- To register sequence/text-representation (WURCS/GlycoCT) use the Text Input.
- Please refer to FAQ 3.6 to convert your sequences into a desired format.
- To draw your structure and click on Graphical Input (PubMed)
Why do identical glycan structure images have different GlyTouCan IDs?
- Identical images (e.g. G70994MS/G29068FM or G86089ZC/G64581RP) might have different GlyTouCan accessions because the WURCS string is different. For example for
How can I convert my glycan sequence/string-format to different desired formats (e.g IUPAC, WURCS, GlycoCT, LinearCode, etc.)?
- GlycanFormatConverter (PMID:30535258) allows users to convert glycan sequences from different import formats (such as IUPAC-Condensed, IUPAC-Extended, GlycoCT, KCF, LinearCode, WURCS) to the desired export formats (such as IUPAC-Short,IUPAC-Condensed,IUPAC-Extended,GlycoCT,WURCS,GlycanWeb).
- Please click here to visit the GlycanFormatConverter GitHub repository or see the below example (IUPAC-extended to WURCS) for step-by-step instructions on using the tool:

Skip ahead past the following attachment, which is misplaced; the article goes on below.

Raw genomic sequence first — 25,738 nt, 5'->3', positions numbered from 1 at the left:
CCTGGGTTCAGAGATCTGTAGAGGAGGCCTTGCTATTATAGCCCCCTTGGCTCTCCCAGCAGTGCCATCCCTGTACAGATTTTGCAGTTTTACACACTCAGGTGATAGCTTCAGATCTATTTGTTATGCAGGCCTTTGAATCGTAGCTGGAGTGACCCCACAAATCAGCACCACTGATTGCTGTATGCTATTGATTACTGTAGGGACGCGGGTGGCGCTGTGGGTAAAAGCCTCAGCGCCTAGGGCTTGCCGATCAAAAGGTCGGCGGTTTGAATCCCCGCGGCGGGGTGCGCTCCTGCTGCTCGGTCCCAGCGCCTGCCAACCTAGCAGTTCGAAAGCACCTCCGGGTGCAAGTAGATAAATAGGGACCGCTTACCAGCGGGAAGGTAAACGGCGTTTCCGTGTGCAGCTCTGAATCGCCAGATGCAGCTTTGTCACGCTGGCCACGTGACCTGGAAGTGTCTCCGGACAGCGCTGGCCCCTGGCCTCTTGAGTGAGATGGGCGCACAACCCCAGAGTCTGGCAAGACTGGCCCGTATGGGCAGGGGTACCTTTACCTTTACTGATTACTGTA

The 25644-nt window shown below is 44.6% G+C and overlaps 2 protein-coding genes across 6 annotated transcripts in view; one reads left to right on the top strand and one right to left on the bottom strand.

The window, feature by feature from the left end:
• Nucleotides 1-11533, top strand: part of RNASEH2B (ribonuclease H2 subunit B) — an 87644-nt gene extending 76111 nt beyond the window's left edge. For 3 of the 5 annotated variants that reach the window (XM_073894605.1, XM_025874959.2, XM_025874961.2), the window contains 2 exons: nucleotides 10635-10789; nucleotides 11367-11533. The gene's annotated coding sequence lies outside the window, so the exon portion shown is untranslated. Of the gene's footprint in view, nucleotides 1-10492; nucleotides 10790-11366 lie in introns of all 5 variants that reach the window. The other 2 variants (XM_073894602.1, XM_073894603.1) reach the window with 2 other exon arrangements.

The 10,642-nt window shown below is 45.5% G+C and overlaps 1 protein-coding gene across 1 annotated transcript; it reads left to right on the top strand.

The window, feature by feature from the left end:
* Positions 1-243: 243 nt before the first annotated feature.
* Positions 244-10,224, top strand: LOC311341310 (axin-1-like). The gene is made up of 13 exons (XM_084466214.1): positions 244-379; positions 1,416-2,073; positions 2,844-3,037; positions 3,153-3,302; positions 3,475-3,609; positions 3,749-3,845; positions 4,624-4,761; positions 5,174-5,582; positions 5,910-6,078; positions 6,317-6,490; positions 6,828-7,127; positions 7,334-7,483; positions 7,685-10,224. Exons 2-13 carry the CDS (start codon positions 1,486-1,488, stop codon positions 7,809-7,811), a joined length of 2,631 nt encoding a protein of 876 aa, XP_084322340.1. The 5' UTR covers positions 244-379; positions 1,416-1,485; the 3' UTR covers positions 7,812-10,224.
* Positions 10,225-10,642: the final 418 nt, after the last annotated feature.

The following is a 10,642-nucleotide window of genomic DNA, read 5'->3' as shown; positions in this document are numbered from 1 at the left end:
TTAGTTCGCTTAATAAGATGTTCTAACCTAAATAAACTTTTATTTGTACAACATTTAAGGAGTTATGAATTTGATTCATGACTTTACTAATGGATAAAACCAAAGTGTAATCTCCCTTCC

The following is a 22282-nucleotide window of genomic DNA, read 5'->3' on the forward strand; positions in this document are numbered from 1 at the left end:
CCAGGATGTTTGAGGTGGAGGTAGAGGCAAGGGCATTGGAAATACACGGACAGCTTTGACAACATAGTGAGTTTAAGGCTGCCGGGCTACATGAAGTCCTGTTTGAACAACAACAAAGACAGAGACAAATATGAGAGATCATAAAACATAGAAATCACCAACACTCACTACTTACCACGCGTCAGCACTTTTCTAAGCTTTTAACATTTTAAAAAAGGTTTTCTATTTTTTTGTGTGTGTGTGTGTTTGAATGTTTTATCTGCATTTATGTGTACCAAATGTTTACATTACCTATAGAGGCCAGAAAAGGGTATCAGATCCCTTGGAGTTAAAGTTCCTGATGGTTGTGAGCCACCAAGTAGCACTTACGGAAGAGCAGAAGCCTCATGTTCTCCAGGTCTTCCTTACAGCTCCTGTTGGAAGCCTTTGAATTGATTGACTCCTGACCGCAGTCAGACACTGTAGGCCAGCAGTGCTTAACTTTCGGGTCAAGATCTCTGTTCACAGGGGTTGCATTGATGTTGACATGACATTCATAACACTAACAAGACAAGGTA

- Go to GlycanFormatConverter Swagger and select iupacextended2wurcs
- In the import field add your IUPAC string and specify "txt"/"json" in the format field.
- Once you select Try it out, you can see the WURCS string under Response Body
How can I search all the glycans present on my protein?
- Go to the EXPLORE tab on the GlyGen home page and select Glycan Search.
- Under Simple Search, select Protein from Any category add your UniProtKB accession in the search box.
- Click on Search.
How do I input the structure of the required glycan?
You can use the GNOme (beta testing is currently underway) widget to search for your desired glycan structure or composition.
By clicking on structures you can move further along glycan tree to retrieve a more specific structure (i.e with defined linkage information)
You can right-click on your desired structure to see the glycan entry in GlyGen database, where you can retrieve additional information. (go to "Found Glycoprotein" section on the individual glycan entry page to find the associated proteins).
Alternatively, you can use the GlyGen composition search to search for your glycan with desired monosaccharides composition.
You can click on the desired GlyTouCan accession to retrieve more information about the glycan.